As expected, year-end provided a number of challenges for short-end money markets as the lack of collateral available for overnight reverse repo and the lack of balance sheet capacity for overnight deposits combined to make a historically difficult year-end for short-term rates. Overnight repo trades cleared as low as -7% while even the more stable deposit rates went through the -1% barrier. Given this, much of the investment in December was about re-allocating liquidity from overnight into weekly liquid eligible assets such as government agency and treasury bills. Most of this was done with a short maturity focus, in 1-month or shorter bills. Opportunities outside these trades were therefore limited as bank issuance dried up in the run-up to year-end, and only a limited number of assets were purchased in either money market instruments or tail-end bonds. Given the rate environment, we continued to see investors choose to utilise money market funds as their preferred year-end investment, taking the Fund asset size to around €12 billion by year-end.
MSLF STERLING LIQUIDITY FUND (LVNAV)
Following the surprise hold in November, the MPC’s duly delivered rate hike in December was a little against market expectations, and given the proximity to year-end, the impact of the 15 basis point hike was not immediately seen in short-end markets. Year-end pressures dominated with zero or negative yields still prevalent even after the hike. As is fairly typical in sterling markets, however, outflows in the run-up to year-end eased pressure on our overnight capacity constraints and meant the Fund did not have to trade at negative rates in overnight securities at year-end. The Fund’s assets under management ended the year at a record year-end high of £7.8 billion after reaching a high of £8.8 billion intra-month.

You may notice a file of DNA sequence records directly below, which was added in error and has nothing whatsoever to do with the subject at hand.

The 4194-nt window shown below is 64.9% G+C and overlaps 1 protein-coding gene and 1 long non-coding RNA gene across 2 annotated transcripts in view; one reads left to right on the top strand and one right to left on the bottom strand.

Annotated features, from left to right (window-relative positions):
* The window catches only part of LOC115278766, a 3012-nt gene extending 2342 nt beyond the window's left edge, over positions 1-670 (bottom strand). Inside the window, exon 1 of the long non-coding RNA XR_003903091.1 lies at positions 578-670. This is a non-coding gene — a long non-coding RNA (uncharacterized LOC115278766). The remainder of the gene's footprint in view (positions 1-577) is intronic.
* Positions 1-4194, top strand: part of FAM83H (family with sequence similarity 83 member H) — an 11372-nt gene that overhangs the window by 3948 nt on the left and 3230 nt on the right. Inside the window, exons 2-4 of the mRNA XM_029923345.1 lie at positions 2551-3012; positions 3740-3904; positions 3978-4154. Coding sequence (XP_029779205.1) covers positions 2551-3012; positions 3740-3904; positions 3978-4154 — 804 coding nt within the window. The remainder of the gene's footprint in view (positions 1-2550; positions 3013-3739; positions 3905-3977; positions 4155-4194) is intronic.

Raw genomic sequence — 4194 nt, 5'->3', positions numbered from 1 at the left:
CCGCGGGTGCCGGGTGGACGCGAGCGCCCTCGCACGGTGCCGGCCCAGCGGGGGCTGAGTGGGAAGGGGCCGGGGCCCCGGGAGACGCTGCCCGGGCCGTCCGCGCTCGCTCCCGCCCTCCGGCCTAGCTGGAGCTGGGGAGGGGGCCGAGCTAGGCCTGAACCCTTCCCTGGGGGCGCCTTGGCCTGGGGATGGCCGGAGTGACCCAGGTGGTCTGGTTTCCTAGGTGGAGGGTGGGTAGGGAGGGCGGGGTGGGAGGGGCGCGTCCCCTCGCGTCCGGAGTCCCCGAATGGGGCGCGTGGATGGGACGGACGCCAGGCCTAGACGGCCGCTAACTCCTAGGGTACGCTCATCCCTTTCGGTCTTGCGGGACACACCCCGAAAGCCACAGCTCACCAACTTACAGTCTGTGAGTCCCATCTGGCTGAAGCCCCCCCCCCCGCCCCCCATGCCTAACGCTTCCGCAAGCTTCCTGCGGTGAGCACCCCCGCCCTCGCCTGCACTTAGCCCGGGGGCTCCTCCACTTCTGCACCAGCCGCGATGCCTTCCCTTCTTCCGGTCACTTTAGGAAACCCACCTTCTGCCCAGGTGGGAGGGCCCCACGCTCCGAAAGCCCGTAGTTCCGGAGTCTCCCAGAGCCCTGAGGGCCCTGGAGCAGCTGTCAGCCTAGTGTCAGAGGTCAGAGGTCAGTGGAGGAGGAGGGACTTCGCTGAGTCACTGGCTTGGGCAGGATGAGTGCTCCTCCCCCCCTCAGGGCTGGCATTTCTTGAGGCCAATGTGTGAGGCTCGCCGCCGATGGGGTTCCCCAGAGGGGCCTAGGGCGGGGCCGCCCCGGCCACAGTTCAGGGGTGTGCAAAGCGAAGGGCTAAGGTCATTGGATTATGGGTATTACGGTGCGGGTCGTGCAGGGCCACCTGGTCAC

The WAM (weighted average maturity) and WAL (weighted average life) also rose due to the year-end outflows, finishing the year at 56 days and 68 days, respectively.
MSLF U.S. DOLLAR LIQUIDITY FUND (LVNAV)
On the month we purchased both fixed- and floating-rate securities, with fixed tenors in the first half of 2022 and floating-rate securities with maturities in the second half of 2022, that reset off of the SOFR index with coupons that will immediately reprice in the event the Fed hikes rates. Our portfolio ended the month with a WAM on the lower end of the peer group and with weekly liquidity on the higher end of the peer group near 60%.
MSLF U.S. DOLLAR TREASURY LIQUIDITY FUND (PUBLIC DEBT CNAV)
As we typically see at year-ends, supply constraints emerged from dealers on repo availability due to balance sheet limitations and from overwhelming demand for short bills by investors. Short-dated Treasuries rallied heading into the last week of the year as investor demand overtook attractive investment options overall. We took this opportunity to sell select Treasuries at attractive bids, reinvesting most of the proceeds into overnight repurchase agreements or bill auctions, to a lesser extent. Just before their holiday recess, Washington legislators agreed to a procedural path to resolve the debt ceiling. The debt limit was increased by $2.5 trillion and pushed off another episode until after the midterm elections. This allowed the U.S. Treasury to increase supply heading into year-end, which moved auction stop-out yields slightly higher on supply increases. Market expectations continued to rise in anticipation of multiple rate hikes in 2022 by the FOMC and on their action to speed up and end asset purchases in March 2022. The portfolio’s duration fell during December as we sold the aforementioned positions and structured the portfolio for expected multiple rate hike actions in 2022. We continued to manage the portfolio to be responsive to changes in market conditions and interest rate levels.
The net performance data shown is calculated net of annual fees. The sources for all performance and Index data is Morgan Stanley Investment Management. Please visit our website www.morganstanley.com/im to see the latest performance returns for the fund’s other share classes.